Prisons and jails number among the top hotspots for coronavirus outbreaks in the US – and new Harvard University research suggests that for every one person who goes into a jail, another two people in the communities they return to develop COVID-19.
By the end of last month at least 78,526 people had tested positive for coronavirus in US prisons.
It’s no surprise that coronavirus can spread like wildfire in jails and prisons where hundreds or thousands of people live in close quarters and share communal bathrooms and dining areas.
But the Harvard study found that the impact of these outbreaks is not confined to the prison walls.
Instead, the high turnover rate with which people enter and exit jails and return to their communities drive higher coronavirus cases in their counties, a phenomenon that add to the disproportionate effect the pandemic is having on black, Hispanic and poor Americans, the Harvard study found.
At least 350 prisoners and staff at Cook County jail in Illinois contracted coronavirus by April. New research suggests people who came into. and out o the massive jail may be linked to more than 15% of infections in Chicago (which is located in Cook County)
Prisoners who tested positive for coronavirus at Cook County jail were moved to an isolation area within the facility (pictured)
It’s ultimately a function of the way that jails work in the US.
About 600,000 people are incarcerated in prisons each year in the US, but 10.6 million people are booked into jails, according to the Prison Policy Initiative.
Jails mostly hold people who have been arrested but not convicted, and the vast majority of them won’t be.
That means that they’re held for hours, or perhaps days, then released.
It only takes one infected person to introduce coronavirus to a jail population where like an ember in draught conditions, the virus can spread like wildfire.
And it only takes a short amount of time in an area of confined viral activity for someone to get infected before carrying it back out the jail’s doors to the general population.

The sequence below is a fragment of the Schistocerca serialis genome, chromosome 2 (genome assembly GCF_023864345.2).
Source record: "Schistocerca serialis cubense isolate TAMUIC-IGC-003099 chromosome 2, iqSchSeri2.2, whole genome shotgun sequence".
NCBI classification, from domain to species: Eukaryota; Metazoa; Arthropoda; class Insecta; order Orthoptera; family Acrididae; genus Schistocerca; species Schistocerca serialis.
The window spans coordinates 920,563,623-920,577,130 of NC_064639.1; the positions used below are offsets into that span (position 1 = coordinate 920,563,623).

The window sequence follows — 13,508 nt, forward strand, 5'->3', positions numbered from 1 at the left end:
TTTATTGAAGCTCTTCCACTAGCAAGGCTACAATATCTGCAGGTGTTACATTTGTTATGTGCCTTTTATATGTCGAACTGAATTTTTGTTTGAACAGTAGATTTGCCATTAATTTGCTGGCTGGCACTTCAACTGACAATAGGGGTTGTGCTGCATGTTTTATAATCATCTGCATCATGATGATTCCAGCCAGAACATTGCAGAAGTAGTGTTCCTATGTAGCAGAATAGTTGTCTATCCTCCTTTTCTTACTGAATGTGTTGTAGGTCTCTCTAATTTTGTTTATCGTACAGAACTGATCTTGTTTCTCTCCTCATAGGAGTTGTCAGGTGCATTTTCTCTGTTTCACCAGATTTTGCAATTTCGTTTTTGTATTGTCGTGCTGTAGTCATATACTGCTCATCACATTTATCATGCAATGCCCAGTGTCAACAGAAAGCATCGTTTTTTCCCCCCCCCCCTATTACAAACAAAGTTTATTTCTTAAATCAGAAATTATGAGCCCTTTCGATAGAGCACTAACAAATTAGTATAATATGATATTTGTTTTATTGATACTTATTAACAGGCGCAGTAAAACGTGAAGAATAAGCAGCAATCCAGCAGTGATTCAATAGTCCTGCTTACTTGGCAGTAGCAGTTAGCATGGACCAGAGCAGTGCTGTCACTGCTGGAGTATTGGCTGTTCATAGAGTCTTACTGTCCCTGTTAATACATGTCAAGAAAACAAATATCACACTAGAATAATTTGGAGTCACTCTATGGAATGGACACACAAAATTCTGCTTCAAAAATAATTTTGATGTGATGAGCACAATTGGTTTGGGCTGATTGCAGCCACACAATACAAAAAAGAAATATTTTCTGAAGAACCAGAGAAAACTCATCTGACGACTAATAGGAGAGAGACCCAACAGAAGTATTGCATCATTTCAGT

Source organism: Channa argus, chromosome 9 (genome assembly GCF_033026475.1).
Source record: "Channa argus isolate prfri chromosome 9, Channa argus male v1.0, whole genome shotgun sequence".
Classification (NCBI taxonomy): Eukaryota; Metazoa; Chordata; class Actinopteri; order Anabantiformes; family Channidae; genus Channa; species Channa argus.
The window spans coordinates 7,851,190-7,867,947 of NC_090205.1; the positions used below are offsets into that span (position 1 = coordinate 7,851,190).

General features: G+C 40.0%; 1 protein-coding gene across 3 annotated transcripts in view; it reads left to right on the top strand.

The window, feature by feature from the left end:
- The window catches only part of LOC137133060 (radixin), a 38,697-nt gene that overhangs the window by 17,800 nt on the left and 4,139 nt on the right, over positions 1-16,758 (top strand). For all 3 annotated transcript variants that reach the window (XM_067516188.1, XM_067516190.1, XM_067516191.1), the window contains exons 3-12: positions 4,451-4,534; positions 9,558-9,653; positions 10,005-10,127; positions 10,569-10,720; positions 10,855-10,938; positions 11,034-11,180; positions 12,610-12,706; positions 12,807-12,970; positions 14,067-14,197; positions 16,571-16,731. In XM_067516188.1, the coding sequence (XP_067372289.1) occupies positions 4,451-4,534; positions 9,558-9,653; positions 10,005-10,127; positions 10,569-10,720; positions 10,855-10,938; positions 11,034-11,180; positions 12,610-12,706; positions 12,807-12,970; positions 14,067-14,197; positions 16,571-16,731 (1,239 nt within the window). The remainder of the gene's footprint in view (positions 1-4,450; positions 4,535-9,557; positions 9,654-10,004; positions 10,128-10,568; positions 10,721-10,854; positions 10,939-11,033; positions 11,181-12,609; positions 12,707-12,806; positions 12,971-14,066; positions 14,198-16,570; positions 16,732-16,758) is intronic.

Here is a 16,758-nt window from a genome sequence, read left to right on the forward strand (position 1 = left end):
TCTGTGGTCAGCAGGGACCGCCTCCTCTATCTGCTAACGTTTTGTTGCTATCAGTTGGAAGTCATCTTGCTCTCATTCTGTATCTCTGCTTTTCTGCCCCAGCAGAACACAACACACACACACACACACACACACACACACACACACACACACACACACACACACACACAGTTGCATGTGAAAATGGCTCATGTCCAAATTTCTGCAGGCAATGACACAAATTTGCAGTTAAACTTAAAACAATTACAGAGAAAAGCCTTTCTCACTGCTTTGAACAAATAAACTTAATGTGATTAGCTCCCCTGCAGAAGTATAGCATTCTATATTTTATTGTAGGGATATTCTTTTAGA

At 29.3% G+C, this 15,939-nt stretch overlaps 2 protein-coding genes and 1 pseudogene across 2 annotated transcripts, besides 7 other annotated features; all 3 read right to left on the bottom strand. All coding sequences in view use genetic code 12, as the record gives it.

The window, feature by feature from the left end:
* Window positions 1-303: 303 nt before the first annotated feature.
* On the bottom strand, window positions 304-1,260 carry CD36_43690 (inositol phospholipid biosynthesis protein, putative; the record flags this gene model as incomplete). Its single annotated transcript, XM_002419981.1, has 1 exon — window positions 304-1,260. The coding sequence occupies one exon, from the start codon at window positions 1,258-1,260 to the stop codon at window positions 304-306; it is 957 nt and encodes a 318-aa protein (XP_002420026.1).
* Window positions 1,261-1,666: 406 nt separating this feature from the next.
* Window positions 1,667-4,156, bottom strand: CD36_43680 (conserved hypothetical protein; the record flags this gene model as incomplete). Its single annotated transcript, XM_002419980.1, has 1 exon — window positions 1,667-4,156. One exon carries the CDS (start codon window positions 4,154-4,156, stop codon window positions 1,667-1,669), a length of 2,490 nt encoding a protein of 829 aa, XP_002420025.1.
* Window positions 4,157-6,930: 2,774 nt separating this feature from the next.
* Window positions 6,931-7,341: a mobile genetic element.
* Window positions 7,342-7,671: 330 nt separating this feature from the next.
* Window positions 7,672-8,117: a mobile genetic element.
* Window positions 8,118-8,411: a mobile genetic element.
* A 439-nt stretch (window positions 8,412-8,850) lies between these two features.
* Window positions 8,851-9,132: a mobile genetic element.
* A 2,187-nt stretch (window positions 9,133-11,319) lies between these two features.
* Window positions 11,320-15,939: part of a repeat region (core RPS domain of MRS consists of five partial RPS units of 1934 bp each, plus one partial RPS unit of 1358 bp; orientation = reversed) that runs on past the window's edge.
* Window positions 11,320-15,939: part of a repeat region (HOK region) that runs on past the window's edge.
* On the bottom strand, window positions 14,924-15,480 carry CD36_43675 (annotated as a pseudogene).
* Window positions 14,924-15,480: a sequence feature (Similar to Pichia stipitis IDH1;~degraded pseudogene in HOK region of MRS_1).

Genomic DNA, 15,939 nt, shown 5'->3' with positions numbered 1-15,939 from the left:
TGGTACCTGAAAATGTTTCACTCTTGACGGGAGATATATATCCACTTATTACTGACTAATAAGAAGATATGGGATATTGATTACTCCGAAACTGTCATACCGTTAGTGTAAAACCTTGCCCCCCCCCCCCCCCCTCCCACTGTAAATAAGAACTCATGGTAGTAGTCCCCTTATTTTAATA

‘You can think of cycling people through jail as having a multiplier effect’ on the spread of coronavirus, Eric Reinhart, a Harvard anthropology PhD candidate and study co-author told The Harvard Gazette.
That’s exactly what he and his colleagues found happening in Cook County, Illinois, stemming from its jail.
They counted up bookings, releases and coronavirus test results of people who went into and out of the Cook County Jail in March and compared them to changes in the number of new positive tests in the surrounding Chicago area.
Dennis Adams was released from prison on parole in May, only to face new confinement amid the pandemic. Some jails also released prisoners to stem outbreaks
Over the course of the month, 1,855 were booked in and 2,129 people were released. The vast majority didn’t enter the jail until after February 1, by which time coronavirus had come to Chicago (which is located in Cook County).
Two inmates at Cook County jail tested positive for coronavirus and were put into isolation on March 23. Within a couple of weeks, 350 people (including 115 staff members) were infected.
Still, by early April, most of the 4,500 inmates held at the facility hadn’t been tested.
That meant that the scale of the jail’s outbreak was unknown – as was its potential ripples into the greater Chicago area, until the Harvard study estimating just that was published in Health Affairs.
‘For every one person you cycle through the jail [whether that person becomes infected or not], in the ZIP code from which they have come and which they will return to, within a three to four week lag you’re going to see 2.149 more cases,’ explained Reinhart.
Protests erupted in New York and across the US to demand inmates be released from prisons where coronavirus was actively spreading
‘That doesn’t sound like so much, but when you consider that 100,000 people are cycled through this jail every year, and then across the country approximately 5 million people are cycled through jails every year, then that multiplier effect acquires a huge scale.’
The Cook County Sheriff’s Office and Chicago Department of Public Health didn’t care for that estimate, and refuted the paper’s findings.
In fact, they called for it to be removed from Health Affairs, according to The Harvard Gazette.
In a statement, they passed the buck for the lack of testing, saying sufficient kits simply weren’t available, and argued that the Harvard scientists had the direction of viral spread wrong.
‘If we had the ability to test at intake beginning in January it would have shown the virus was coming in from the street, not the other way around,’ the Sheriff’s Office insisted.
‘Further supporting this is the fact the majority of the positive cases are coming from the communities hit the hardest by COVID-19.’
The cycling component of the study showed only a link over time between the cycling in and out of prisoners in the jail and the increases in cases, and did not prove that one caused the other.
Still, the research suggests that more than 15 percent of Chicago infections were linked to the thousands of people who cycled in an out of the single mammoth jail.
‘These institutions are not simply contained spaces, but a part of our communities,’ Reinhart said.
‘They’re very porous. People go in and they go out.’
Source: Daily Mail